Washington, D.C. — As the Kosovo leadership insists on constitutional solutions to the present political crisis, consideration ought to be given to the extra-constitutional practices that in fact have led to the current watershed. While the Constitution stipulates parliamentary elections and implies a coalition government in case no party wins an outright majority in the Assembly, the supreme law of the land does not specify how the coalition is to be formed, leaving it up to political parties to decide. But party agreements, though seemingly in line with the constitution, often follow party interests, opening the way to political and even constitutional crises.
When Kosovo’s leading parties, LDK and PDK, agreed to form a coalition government in 2008, they seemed genuinely unaware that they were making the presidency an unreliable game piece. When PDK leader Hashim Thaçi was asked to form a new government after the 2007 elections, he promised then President and LDK Chairman Fatmir Sejdiu a new five-year term as head of state, as part of the coalition deal. Meanwhile, Thaçi predicted for himself a four-year incumbency as prime minister of Kosovo, disregarding the possibility of premature elections or that of the president’s resignation. The prime minister’s calculations turned the President of the Republic into a partisan office, despite the constitutional disposition defining the President as the representative of “the unity of the people.”
It would be a judgment in haste to celebrate Thaçi and Sejdiu as the “founding fathers” of this political tactic. In fact, the presidency became a political asset for the ruling parties when forming a coalition as early as 2002, when under the provisions of the Constitutional Framework, the three main parties agreed to elect LDK’s Ibrahim Rugova as President of Kosovo (LDK also received the speaker of the assembly, with PDK awarded the prime minister and AAK chairing a couple of ministries).
The president was initially elected for a same-length term as the assembly, necessitating that the parties always consider the presidency in their coalition agreements. In 2006, Rugova’s death in office ironically prompted a shift in the tradition as his successor Fatmir Sejdiu was elected for a full term halfway into the assembly’s tenure. But loopholes in the Constitutional Framework allowed the new president to keep his office on the bargaining table. Fatmir Sejdiu took advantage of absent term-limits and the fact that the framework did not prohibit a resigning president to immediately run for the same office, hence resigning and being awarded full five years in a show election by the parliament. Although the tenure of the president was raised from three to five years only after the adoption of the Constitution, Sejdiu’s reelection was trumpeted as the beginning of a five-year term.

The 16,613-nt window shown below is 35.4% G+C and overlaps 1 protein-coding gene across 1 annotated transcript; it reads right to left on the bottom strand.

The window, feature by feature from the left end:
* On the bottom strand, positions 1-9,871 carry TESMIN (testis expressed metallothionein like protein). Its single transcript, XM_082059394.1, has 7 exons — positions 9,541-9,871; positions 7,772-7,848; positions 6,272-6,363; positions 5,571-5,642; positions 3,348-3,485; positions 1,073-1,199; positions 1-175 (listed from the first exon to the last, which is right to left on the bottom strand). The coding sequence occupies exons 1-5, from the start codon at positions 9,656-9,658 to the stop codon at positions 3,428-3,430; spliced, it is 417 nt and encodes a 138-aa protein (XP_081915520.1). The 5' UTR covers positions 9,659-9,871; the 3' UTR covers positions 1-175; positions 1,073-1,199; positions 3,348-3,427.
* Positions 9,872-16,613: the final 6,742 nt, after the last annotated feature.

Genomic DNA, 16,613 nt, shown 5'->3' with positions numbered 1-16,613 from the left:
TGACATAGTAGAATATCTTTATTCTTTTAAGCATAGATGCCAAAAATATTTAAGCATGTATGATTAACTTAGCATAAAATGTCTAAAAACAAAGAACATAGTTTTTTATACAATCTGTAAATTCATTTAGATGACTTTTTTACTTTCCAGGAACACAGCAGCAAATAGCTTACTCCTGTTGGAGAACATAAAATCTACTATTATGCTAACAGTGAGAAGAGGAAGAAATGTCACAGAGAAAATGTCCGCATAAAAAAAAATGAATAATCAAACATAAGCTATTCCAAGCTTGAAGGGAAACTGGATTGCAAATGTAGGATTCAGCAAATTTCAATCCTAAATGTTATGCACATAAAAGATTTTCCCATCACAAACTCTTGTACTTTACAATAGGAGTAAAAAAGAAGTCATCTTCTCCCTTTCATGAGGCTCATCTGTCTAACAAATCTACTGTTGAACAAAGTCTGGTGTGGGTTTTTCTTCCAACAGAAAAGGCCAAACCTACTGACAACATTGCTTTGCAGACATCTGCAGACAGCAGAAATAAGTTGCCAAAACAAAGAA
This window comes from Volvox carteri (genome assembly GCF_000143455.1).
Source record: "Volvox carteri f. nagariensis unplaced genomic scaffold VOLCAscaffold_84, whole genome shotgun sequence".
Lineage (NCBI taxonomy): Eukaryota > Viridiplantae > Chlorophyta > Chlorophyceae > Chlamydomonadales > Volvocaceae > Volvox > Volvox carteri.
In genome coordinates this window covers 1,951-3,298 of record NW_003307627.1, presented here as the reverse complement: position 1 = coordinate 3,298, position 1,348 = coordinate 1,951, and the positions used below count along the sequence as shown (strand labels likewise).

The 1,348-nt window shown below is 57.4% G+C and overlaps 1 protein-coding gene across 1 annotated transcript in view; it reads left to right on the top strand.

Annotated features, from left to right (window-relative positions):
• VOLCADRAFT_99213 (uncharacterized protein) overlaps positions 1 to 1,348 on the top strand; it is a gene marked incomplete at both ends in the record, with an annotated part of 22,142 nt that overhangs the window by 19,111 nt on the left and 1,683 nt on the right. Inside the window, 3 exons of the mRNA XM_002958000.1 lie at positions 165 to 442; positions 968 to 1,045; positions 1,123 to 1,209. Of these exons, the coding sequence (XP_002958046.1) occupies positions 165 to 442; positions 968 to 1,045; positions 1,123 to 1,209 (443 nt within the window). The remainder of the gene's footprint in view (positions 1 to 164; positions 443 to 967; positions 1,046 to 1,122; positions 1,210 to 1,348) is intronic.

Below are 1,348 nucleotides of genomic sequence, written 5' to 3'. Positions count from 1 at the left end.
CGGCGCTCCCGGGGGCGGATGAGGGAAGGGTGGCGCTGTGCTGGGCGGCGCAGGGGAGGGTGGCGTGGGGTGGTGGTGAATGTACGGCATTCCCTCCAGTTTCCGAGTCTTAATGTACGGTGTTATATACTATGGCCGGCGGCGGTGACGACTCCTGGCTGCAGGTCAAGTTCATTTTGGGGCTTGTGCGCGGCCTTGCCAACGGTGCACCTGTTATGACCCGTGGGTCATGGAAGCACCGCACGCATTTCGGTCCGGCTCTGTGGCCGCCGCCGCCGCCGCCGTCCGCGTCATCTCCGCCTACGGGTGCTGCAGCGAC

With the presidency thus becoming a major asset for the ruling parties, it is evident that the party that gets the president receives the greatest yet the riskiest share. In other words, the president’s party enjoys tremendous influence but with very little room to hedge so they may retain power in case they lose the state’s highest office. Such a scenario is illustrated by LDK’s position after President Sejdiu’s resignation, followed by the party’s decision to altogether withdraw from the coalition with PDK. Although the reasons that led to LDK’s demise may be unclear, there is little doubt that they had no immediate benefit in remaining part of the coalition without the presidency. On the other hand, PDK would refuse to elect an LDK member as president for another five years, just over a year prior the regular general election that was expected for November 2011.
It may seem too early to make a call whether Kosovars will be voting in an extraordinary election this fall or in the previously announced premature election on February 13. But one thing is certain: the presidency will remain a bartering item for the fortunate parties that may negotiate the new coalition government. With five influential parties vying for seats in the legislature and new prospective political forces entering the upcoming elections, it is highly unlikely that the president will be elected in a nonpartisan effort. What is needed is a speedy constitutional amendment that will introduce a popular vote for the president so that the decision-making power is transferred from political gaming tables to the will of the people.
While our leaders deserve the blame for instigating the current crisis, it is logical to trace it to loopholes in the now-defunct Constitutional Framework for Provisional Self-Government imposed on Kosovo by the UN administration. But in a forward-looking critique, one may hope that the leaders who reaped the sweet and bitter fruits of such loopholes be held accountable and pressured to at least make the positive changes that may prevent crises like the one they caused. A switch to a popular election of the president would not only empower the people and strengthen the Kosovar democracy; it would also lighten the burden on future coalition partners that may consciously or unconsciously bite more than they can chew.
(Initially published in Albanian on Telegrafi.com, Oct. 20, 2010)